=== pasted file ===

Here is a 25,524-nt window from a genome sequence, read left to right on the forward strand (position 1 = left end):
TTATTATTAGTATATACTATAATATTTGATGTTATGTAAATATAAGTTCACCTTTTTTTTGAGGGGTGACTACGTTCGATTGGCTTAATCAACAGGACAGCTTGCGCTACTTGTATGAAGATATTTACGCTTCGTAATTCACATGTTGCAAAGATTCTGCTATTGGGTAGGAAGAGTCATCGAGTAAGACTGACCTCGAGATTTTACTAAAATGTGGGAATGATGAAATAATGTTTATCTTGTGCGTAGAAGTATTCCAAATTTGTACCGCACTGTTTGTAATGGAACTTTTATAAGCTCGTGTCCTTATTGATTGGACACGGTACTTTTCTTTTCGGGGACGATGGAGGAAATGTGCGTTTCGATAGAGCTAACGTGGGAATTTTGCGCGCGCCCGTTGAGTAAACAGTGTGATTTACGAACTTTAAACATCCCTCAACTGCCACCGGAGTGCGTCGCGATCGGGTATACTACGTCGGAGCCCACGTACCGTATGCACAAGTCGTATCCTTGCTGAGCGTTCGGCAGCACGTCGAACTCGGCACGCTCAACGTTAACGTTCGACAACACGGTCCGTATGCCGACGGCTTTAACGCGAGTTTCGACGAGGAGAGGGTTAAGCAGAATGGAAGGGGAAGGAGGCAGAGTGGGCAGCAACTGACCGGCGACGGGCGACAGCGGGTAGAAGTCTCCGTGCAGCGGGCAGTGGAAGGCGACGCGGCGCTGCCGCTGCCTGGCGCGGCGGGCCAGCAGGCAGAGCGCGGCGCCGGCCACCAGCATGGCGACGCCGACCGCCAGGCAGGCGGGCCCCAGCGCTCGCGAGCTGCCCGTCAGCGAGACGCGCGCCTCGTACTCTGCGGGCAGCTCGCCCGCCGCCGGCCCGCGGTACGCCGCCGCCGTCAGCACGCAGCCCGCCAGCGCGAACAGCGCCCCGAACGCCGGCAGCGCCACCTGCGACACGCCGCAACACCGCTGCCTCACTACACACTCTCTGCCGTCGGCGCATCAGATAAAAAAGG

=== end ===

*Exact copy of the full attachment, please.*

Here is a 25,524-nt window from a genome sequence, read left to right on the forward strand (position 1 = left end):
TTATTATTAGTATATACTATAATATTTGATGTTATGTAAATATAAGTTCACCTTTTTTTTGAGGGGTGACTACGTTCGATTGGCTTAATCAACAGGACAGCTTGCGCTACTTGTATGAAGATATTTACGCTTCGTAATTCACATGTTGCAAAGATTCTGCTATTGGGTAGGAAGAGTCATCGAGTAAGACTGACCTCGAGATTTTACTAAAATGTGGGAATGATGAAATAATGTTTATCTTGTGCGTAGAAGTATTCCAAATTTGTACCGCACTGTTTGTAATGGAACTTTTATAAGCTCGTGTCCTTATTGATTGGACACGGTACTTTTCTTTTCGGGGACGATGGAGGAAATGTGCGTTTCGATAGAGCTAACGTGGGAATTTTGCGCGCGCCCGTTGAGTAAACAGTGTGATTTACGAACTTTAAACATCCCTCAACTGCCACCGGAGTGCGTCGCGATCGGGTATACTACGTCGGAGCCCACGTACCGTATGCACAAGTCGTATCCTTGCTGAGCGTTCGGCAGCACGTCGAACTCGGCACGCTCAACGTTAACGTTCGACAACACGGTCCGTATGCCGACGGCTTTAACGCGAGTTTCGACGAGGAGAGGGTTAAGCAGAATGGAAGGGGAAGGAGGCAGAGTGGGCAGCAACTGACCGGCGACGGGCGACAGCGGGTAGAAGTCTCCGTGCAGCGGGCAGTGGAAGGCGACGCGGCGCTGCCGCTGCCTGGCGCGGCGGGCCAGCAGGCAGAGCGCGGCGCCGGCCACCAGCATGGCGACGCCGACCGCCAGGCAGGCGGGCCCCAGCGCTCGCGAGCTGCCCGTCAGCGAGACGCGCGCCTCGTACTCTGCGGGCAGCTCGCCCGCCGCCGGCCCGCGGTACGCCGCCGCCGTCAGCACGCAGCCCGCCAGCGCGAACAGCGCCCCGAACGCCGGCAGCGCCACCTGCGACACGCCGCAACACCGCTGCCTCACTACACACTCTCTGCCGTCGGCGCATCAGATAAAAAAGG